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Hand fracture - aftercare

Hand fracture - aftercare

Boxer's fracture - aftercare; Metacarpal fracture - aftercare


The 5 bones in your hand that connect your wrist to your thumb and fingers are called the metacarpal bones.

You have a fracture (break) in one or more of these bones. This is called a hand (or metacarpal) fracture. Some hand fractures require wearing a splint or a cast. Some need to be repaired with surgery.

Types of Hand Fractures


Your fracture may be in one of the following areas on your hand:

  • On your knuckle
  • Just below your knuckle (also called a boxer's fracture if it is in your small finger)
  • In the shaft or middle part of the bone
  • At the base of the bone, near your wrist
  • A displaced fracture (this means part of the bone is not in its normal position)

If you have a bad break, you may be referred to a bone doctor (orthopedic surgeon). You may need surgery to insert pins and plates to repair the fracture.


What to Expect


You will likely have to wear a splint. The splint will cover part of your fingers and both sides of your hand and wrist. Your health care provider will tell you how long you need to wear the splint. Usually, it is for about 3 weeks.

Most fractures heal well. After healing, your knuckle may look different or your finger may move in a different way when you close your hand.

Some fractures require surgery. You will likely be referred to an orthopedic surgeon if:

  • Your metacarpal bones are broken and shifted out of place
  • Your fingers do not line up correctly
  • Your fracture nearly went through the skin
  • Your fracture went through the skin
  • Your pain is severe or becoming worse


Self-care at Home


You may have pain and swelling for 1 or 2 weeks. To reduce this:

  • Apply an ice pack to the injured area of your hand. To prevent skin injury from the coldness of the ice, wrap the ice pack in a clean cloth before applying.
  • Keep your hand raised above your heart.

For pain, you can take ibuprofen (Advil, Motrin), naproxen (Aleve, Naprosyn), aspirin, or acetaminophen (Tylenol). You can buy these pain medicines without a prescription.

  • Talk with your provider before using these medicines if you have heart disease, high blood pressure, kidney disease, or have had stomach ulcers or internal bleeding in the past.
  • Do not take more than the amount recommended on the bottle or by your provider.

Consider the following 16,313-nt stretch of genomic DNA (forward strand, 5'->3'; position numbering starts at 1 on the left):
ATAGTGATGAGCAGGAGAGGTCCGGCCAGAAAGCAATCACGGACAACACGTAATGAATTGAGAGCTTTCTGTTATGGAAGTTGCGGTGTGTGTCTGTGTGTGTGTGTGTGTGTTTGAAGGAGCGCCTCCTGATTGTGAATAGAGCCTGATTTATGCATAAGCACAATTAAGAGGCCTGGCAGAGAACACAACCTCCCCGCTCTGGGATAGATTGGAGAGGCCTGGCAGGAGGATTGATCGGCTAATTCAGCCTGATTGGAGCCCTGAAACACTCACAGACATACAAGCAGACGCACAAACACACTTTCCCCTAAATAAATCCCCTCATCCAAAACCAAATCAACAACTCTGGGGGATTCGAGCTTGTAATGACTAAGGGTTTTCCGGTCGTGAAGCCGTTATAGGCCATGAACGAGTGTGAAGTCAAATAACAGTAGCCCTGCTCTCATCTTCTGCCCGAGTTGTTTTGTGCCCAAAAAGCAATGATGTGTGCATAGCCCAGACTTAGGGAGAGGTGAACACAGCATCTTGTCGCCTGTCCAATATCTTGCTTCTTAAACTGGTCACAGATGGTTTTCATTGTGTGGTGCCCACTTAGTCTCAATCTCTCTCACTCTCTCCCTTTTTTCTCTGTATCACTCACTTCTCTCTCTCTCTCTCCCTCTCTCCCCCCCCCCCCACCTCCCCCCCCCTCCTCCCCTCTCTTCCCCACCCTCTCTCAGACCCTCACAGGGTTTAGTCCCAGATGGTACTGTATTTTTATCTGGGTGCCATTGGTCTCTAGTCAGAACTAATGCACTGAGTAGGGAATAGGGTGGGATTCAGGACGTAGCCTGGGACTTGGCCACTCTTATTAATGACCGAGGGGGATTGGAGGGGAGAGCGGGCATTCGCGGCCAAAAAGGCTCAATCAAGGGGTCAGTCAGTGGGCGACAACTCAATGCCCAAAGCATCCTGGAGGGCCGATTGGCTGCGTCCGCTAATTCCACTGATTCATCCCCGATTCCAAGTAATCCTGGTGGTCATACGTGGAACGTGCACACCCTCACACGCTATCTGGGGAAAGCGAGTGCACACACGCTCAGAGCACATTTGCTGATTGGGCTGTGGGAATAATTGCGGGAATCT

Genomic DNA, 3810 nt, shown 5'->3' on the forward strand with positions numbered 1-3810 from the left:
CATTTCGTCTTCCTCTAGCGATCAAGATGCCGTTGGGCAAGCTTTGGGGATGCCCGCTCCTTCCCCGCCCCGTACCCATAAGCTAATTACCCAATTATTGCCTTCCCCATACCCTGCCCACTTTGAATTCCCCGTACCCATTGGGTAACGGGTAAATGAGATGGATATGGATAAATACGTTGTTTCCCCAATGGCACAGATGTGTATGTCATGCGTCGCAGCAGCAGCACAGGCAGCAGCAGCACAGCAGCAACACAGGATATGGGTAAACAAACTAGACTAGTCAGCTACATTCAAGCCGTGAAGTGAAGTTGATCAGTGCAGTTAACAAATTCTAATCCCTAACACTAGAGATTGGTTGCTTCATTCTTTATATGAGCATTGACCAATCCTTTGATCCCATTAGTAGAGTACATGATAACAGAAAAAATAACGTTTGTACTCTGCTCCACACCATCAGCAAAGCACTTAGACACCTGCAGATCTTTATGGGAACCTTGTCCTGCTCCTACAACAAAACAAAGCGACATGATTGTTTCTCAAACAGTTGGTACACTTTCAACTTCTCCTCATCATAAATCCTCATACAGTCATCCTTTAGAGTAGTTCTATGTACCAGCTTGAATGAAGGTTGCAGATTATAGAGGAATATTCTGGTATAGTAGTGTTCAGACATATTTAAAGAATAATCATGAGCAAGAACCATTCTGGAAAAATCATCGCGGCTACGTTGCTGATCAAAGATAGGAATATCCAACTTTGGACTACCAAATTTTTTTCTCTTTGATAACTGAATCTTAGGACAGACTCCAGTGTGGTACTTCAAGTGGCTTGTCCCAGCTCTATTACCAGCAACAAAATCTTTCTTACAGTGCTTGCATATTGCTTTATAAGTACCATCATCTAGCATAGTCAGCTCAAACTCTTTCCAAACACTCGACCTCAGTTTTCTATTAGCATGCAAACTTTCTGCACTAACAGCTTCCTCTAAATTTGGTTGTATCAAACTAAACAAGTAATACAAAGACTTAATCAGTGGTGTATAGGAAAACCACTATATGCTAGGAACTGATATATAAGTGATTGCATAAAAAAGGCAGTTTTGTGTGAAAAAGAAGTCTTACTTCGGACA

• Do not give aspirin to children.

Follow your provider's instructions about wearing your splint. Your provider will tell you when you can:

  • Start moving your fingers around more while wearing your splint
  • Remove your splint to take a shower or bath
  • Remove your splint and use your hand

Keep your splint or cast dry. For example, when you shower, wrap the splint or cast in a plastic bag.




You will likely have a follow-up exam 1 to 3 weeks after your injury. For severe fractures, you may need physical therapy after your splint or cast is removed.

You can usually return to work or sports activities about 8 to 12 weeks after the fracture. Your provider or therapist will tell you when.


When to Call the Doctor


Call your provider if your hand is:

  • Tight and painful
  • Tingly or numb
  • Red, swollen, or has an open sore
  • Hard to open and close after your splint or cast is removed

Also call your provider if your cast is falling apart or putting pressure on your skin.




Gaston RG. Fractures of the metacarpals and phalanges. In: Wolfe SW, Pederson WC, Kozin SH, Cohen MS, eds. Green's Operative Hand Surgery. 8h ed. Philadelphia, PA: Elsevier; 2022:chap 7.

Ruchelsman DE, Bindra RR. Fractures and dislocations of the hand. In: Browner BD, Jupiter JB, Krettek C, Anderson PA, eds. Skeletal Trauma: Basic Science, Management, and Reconstruction. 6th ed. Philadelphia, PA: Elsevier; 2020:chap 40.

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            Review Date: 6/8/2022

            Reviewed By: C. Benjamin Ma, MD, Professor, Chief, Sports Medicine and Shoulder Service, UCSF Department of Orthopaedic Surgery, San Francisco, CA. Also reviewed by David C. Dugdale, MD, Medical Director, Brenda Conaway, Editorial Director, and the A.D.A.M. Editorial team.

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